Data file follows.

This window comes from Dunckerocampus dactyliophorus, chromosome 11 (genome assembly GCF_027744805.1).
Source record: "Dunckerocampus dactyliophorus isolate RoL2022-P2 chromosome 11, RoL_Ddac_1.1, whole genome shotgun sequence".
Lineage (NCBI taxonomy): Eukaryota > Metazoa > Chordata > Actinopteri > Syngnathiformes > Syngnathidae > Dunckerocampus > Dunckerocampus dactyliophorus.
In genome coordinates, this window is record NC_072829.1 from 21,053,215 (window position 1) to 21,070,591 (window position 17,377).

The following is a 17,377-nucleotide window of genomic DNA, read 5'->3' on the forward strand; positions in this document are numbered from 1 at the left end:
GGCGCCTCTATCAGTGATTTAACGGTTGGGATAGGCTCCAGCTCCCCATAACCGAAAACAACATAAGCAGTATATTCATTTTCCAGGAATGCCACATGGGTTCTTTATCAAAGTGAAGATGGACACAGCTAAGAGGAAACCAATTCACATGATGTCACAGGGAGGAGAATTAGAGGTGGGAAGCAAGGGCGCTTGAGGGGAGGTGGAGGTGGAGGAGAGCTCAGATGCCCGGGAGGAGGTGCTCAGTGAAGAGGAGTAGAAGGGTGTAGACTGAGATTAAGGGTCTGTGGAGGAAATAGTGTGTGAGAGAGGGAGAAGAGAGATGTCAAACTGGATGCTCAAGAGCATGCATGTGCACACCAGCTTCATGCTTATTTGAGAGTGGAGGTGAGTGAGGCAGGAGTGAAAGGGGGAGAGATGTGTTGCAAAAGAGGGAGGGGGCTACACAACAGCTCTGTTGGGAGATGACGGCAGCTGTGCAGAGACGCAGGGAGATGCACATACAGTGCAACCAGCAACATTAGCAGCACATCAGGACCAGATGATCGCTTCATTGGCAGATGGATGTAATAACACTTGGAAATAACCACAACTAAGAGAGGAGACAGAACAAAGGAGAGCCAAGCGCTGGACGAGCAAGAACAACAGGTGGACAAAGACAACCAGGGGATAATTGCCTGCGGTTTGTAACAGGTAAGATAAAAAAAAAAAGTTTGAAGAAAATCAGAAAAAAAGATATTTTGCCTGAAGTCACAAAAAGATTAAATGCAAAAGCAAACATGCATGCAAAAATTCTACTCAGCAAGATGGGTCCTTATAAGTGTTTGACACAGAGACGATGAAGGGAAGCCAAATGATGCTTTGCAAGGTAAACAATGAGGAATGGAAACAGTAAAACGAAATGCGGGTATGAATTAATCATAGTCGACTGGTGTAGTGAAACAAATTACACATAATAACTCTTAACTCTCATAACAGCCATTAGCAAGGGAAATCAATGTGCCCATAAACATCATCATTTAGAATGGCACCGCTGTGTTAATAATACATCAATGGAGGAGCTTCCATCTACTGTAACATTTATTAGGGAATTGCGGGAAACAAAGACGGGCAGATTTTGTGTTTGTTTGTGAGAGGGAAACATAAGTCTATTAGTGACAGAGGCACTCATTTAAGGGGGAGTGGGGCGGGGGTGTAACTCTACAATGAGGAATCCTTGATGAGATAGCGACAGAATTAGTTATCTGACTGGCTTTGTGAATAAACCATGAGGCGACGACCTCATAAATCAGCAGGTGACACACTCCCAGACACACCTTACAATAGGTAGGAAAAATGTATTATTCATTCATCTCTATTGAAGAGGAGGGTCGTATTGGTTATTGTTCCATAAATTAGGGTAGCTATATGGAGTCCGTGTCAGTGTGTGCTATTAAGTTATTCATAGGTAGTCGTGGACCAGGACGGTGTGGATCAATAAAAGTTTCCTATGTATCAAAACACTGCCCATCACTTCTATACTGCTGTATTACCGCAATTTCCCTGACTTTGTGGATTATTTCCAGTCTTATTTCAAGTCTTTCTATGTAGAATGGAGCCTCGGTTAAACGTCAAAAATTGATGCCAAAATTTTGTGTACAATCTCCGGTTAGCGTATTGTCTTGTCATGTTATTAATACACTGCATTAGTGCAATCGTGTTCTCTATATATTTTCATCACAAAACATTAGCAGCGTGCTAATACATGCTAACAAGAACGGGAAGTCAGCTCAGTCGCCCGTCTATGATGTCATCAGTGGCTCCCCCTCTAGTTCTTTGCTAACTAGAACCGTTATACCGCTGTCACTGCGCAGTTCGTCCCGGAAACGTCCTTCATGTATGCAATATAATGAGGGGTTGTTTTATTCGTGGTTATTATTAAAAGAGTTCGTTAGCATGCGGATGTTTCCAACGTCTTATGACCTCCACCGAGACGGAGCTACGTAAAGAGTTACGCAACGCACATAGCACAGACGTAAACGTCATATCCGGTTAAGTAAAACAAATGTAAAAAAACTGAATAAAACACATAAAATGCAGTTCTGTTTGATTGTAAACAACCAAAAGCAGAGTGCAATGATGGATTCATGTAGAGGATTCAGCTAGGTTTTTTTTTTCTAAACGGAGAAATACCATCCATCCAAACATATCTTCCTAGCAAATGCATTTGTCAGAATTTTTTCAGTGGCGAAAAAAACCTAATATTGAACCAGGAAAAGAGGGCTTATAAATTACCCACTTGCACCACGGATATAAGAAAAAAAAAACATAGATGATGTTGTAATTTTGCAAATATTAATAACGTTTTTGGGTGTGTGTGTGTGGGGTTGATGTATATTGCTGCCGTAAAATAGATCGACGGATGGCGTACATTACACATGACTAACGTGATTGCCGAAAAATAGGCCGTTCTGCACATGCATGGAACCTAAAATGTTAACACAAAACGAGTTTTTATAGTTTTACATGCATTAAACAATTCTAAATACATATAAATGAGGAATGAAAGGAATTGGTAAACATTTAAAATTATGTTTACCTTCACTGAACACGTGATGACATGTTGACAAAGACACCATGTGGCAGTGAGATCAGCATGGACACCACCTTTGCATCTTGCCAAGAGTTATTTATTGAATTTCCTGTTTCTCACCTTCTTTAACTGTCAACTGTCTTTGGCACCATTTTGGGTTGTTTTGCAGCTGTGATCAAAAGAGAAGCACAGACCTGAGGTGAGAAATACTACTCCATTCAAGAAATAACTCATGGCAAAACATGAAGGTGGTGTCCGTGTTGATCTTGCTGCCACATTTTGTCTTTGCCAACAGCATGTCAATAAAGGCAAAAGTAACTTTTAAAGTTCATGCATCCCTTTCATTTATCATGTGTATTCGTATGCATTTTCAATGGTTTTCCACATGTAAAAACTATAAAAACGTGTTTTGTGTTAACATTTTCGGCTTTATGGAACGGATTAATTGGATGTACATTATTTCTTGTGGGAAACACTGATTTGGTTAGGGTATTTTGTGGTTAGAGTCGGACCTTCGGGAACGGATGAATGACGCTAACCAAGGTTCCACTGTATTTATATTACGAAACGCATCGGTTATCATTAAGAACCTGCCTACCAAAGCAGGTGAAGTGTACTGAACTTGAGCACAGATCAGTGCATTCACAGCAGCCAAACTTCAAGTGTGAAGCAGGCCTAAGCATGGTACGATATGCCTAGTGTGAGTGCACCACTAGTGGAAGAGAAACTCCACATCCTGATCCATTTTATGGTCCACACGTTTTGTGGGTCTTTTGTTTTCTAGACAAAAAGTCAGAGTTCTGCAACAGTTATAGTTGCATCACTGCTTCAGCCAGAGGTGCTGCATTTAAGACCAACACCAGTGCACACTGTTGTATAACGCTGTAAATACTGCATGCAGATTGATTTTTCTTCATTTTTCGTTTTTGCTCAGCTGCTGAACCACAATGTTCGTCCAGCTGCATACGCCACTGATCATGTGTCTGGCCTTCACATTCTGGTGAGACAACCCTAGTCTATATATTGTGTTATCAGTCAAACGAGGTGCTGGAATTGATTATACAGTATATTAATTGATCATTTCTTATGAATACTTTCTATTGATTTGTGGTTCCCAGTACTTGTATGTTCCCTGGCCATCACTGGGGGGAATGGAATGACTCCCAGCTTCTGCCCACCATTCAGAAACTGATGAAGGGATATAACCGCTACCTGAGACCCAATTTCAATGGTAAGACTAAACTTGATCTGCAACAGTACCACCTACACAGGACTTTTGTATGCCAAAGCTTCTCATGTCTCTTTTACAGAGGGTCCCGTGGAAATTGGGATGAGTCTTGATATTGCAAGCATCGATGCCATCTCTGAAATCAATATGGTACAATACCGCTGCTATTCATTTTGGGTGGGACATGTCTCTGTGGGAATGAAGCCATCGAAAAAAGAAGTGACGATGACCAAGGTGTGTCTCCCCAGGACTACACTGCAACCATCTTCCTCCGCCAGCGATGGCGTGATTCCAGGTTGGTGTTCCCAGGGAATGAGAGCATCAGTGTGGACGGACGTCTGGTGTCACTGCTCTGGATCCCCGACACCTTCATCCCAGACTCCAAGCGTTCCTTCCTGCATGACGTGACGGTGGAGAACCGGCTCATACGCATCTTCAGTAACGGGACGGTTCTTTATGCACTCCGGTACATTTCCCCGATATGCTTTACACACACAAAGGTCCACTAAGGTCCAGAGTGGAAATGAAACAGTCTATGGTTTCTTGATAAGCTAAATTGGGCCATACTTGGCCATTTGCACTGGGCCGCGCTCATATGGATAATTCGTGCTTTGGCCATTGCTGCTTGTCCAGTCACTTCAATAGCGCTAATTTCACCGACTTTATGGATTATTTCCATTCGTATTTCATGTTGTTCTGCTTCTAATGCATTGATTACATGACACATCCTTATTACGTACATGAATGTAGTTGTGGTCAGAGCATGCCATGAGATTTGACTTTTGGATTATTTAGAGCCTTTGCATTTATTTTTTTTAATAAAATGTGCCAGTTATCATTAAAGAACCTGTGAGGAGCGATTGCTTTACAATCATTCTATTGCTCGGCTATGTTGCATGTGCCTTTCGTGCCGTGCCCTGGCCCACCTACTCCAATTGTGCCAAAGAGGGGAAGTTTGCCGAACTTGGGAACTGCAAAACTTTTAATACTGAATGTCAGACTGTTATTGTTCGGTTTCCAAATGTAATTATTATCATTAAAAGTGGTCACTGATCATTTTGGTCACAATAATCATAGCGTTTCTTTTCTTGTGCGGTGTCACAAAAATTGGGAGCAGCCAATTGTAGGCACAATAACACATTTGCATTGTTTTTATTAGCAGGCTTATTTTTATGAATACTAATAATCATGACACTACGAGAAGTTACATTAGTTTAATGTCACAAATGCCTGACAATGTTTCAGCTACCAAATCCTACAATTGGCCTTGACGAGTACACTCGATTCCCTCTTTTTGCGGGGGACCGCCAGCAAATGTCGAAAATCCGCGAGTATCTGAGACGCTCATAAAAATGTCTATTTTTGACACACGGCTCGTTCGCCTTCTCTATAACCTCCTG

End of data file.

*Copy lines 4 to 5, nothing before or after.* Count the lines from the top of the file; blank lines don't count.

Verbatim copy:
In genome coordinates, this window is record NC_072829.1 from 21,053,215 (window position 1) to 21,070,591 (window position 17,377).

The following is a 17,377-nucleotide window of genomic DNA, read 5'->3' on the forward strand; positions in this document are numbered from 1 at the left end: